One museum in Vienna is keeping up with digital standards of a constantly changing society. The arty site offers an environment predominantly tailored to youthful demographics. They’re encouraged to share their experience online so that they can incorporate their precious screen time into their visit.
“The number of young people going to a museum has fallen, so we are trying to combat that with social media,” says the co-creator of nofilter_museum, Petra Scharinger. “They prefer to live online instead of interacting with the real world.”
Going with the flow
90 percent of teens in the United Kingdom are linked to social media of some form or another – be it Instagram, Facebook, YouTube, WhatsApp, Twitter, or Snapchat.
Scharinger is taking advantage of this phenomenon by making a museum that accounts for what young social media users might look for when venturing out of the house. There are two dozen unique rooms at the museum. It’s packed with engaging displays, colourful illuminated walls, massive works of art, ball pits, floral patterned walls, confetti, and decorative items of food such as cupcakes.
Although several social media influencers have mentioned their intent on doing shoots at the museum, it’s debatable as to whether or not drawing forth influencers is actually a good move, as typically well-known influencers are linked to certain brands. A lot of social media marketing usually remains low-key and implicit.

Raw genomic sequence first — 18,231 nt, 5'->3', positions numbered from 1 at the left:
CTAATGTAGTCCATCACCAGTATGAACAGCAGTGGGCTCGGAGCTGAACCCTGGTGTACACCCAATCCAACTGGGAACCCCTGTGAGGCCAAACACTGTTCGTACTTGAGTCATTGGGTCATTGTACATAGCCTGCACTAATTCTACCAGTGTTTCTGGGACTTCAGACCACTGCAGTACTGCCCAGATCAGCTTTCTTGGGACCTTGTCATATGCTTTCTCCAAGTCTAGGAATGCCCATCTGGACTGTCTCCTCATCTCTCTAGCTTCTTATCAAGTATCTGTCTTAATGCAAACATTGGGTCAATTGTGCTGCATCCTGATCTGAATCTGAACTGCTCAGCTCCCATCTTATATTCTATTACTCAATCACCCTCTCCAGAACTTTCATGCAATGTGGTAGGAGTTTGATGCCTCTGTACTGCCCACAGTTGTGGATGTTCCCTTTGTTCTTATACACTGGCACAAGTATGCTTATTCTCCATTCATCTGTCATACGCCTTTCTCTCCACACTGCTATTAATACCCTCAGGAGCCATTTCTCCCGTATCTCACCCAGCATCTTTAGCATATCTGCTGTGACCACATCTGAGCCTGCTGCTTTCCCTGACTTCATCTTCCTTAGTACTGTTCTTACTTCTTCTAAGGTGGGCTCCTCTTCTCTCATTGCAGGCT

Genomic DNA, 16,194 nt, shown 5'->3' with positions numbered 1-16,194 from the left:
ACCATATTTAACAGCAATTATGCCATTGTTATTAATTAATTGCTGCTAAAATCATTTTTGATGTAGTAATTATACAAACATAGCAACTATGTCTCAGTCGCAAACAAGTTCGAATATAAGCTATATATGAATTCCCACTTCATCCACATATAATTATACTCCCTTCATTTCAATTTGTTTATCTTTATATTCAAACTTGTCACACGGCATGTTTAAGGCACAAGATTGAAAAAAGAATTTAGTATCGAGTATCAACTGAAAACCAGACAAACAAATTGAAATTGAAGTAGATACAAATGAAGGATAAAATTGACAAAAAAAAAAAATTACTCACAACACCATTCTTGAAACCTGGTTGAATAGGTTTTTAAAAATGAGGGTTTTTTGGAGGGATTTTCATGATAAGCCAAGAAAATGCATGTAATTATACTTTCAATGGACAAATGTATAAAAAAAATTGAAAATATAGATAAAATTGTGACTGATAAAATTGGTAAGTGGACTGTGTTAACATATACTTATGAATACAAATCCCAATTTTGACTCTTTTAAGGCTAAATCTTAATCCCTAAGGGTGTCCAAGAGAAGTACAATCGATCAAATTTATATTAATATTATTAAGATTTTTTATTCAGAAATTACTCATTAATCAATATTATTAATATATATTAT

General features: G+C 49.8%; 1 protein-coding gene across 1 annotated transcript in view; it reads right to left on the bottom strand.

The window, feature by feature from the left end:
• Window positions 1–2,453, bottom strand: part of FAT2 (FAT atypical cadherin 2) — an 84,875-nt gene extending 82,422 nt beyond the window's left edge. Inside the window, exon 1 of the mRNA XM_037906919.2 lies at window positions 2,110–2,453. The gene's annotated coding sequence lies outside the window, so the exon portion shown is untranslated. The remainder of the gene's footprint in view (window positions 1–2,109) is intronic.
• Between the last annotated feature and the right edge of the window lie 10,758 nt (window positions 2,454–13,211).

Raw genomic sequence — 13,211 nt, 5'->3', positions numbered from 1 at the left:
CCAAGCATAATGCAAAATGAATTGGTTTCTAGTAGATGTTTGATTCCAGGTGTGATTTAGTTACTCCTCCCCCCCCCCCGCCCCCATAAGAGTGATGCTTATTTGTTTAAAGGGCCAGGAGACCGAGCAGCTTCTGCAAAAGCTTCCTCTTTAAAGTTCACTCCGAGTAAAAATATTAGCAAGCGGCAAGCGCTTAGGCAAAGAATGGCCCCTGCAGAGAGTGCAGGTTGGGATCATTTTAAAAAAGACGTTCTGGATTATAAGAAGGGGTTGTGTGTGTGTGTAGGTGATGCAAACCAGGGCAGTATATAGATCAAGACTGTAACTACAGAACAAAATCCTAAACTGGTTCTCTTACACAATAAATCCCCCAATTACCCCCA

In any case, drawing from stats of other social media-appeasing museums, Scharinger predicts daily visits from 300 to 500 people.
“I think it’s the future of museums,” says Scharinger. “The main point is that it’s not only about selfies, but also about having a good time, being able to interact while experiencing art. I do think that people spend a lot of time on their phones and that’s why we try to combine that with something real and something fun. But I don’t think it is our responsibility to educate them”.